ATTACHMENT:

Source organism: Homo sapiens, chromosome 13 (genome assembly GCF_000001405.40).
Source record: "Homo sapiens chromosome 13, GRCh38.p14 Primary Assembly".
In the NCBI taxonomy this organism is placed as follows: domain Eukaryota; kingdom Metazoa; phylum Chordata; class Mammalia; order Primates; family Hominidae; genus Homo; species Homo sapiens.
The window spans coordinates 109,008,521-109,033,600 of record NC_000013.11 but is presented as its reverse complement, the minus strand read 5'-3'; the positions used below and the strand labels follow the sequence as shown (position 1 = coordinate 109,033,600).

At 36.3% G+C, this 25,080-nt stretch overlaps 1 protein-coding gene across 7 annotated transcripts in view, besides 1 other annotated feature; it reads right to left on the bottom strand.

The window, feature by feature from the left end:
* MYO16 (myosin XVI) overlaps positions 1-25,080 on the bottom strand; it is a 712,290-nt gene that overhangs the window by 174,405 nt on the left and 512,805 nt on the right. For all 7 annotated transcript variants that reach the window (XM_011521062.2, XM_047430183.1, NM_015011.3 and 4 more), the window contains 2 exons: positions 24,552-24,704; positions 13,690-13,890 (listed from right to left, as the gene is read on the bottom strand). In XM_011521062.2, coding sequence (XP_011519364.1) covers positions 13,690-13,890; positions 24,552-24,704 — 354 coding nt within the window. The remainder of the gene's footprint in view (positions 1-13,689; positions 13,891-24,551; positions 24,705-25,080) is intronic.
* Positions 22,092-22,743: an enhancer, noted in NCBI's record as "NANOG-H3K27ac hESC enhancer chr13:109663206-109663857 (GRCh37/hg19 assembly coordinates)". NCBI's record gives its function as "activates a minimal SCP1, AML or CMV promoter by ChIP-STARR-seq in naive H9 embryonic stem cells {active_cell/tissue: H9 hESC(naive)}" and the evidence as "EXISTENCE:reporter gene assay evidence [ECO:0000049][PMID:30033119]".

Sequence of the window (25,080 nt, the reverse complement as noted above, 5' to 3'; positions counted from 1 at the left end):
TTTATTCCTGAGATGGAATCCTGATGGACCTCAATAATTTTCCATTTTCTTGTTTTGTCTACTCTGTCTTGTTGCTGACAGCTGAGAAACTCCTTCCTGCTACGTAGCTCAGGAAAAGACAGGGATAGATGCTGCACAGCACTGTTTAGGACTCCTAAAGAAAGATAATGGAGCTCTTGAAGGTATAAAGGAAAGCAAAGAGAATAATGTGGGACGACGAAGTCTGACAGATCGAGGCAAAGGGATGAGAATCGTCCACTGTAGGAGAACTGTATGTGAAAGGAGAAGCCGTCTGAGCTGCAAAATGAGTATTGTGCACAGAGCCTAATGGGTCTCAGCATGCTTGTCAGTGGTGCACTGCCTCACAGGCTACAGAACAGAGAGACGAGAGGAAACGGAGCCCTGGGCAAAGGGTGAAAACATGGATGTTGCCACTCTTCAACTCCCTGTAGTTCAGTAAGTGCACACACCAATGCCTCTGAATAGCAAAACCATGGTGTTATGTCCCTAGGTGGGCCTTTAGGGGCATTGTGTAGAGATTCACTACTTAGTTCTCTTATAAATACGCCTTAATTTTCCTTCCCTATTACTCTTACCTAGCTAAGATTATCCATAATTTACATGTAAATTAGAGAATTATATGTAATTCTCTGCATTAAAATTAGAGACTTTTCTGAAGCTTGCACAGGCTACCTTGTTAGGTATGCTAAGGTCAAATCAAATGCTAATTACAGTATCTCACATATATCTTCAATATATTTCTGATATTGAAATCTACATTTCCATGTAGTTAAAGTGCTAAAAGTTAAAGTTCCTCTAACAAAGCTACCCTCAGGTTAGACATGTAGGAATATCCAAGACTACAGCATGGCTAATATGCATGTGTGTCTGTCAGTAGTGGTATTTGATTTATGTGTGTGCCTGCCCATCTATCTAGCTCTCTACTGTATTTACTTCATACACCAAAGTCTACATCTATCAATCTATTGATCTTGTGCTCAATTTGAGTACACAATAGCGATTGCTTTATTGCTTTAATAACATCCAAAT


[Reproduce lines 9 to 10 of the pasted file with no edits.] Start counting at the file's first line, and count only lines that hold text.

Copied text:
Sequence of the window (25,080 nt, the reverse complement as noted above, 5' to 3'; positions counted from 1 at the left end):
TTTATTCCTGAGATGGAATCCTGATGGACCTCAATAATTTTCCATTTTCTTGTTTTGTCTACTCTGTCTTGTTGCTGACAGCTGAGAAACTCCTTCCTGCTACGTAGCTCAGGAAAAGACAGGGATAGATGCTGCACAGCACTGTTTAGGACTCCTAAAGAAAGATAATGGAGCTCTTGAAGGTATAAAGGAAAGCAAAGAGAATAATGTGGGACGACGAAGTCTGACAGATCGAGGCAAAGGGATGAGAATCGTCCACTGTAGGAGAACTGTATGTGAAAGGAGAAGCCGTCTGAGCTGCAAAATGAGTATTGTGCACAGAGCCTAATGGGTCTCAGCATGCTTGTCAGTGGTGCACTGCCTCACAGGCTACAGAACAGAGAGACGAGAGGAAACGGAGCCCTGGGCAAAGGGTGAAAACATGGATGTTGCCACTCTTCAACTCCCTGTAGTTCAGTAAGTGCACACACCAATGCCTCTGAATAGCAAAACCATGGTGTTATGTCCCTAGGTGGGCCTTTAGGGGCATTGTGTAGAGATTCACTACTTAGTTCTCTTATAAATACGCCTTAATTTTCCTTCCCTATTACTCTTACCTAGCTAAGATTATCCATAATTTACATGTAAATTAGAGAATTATATGTAATTCTCTGCATTAAAATTAGAGACTTTTCTGAAGCTTGCACAGGCTACCTTGTTAGGTATGCTAAGGTCAAATCAAATGCTAATTACAGTATCTCACATATATCTTCAATATATTTCTGATATTGAAATCTACATTTCCATGTAGTTAAAGTGCTAAAAGTTAAAGTTCCTCTAACAAAGCTACCCTCAGGTTAGACATGTAGGAATATCCAAGACTACAGCATGGCTAATATGCATGTGTGTCTGTCAGTAGTGGTATTTGATTTATGTGTGTGCCTGCCCATCTATCTAGCTCTCTACTGTATTTACTTCATACACCAAAGTCTACATCTATCAATCTATTGATCTTGTGCTCAATTTGAGTACACAATAGCGATTGCTTTATTGCTTTAATAACATCCAAAT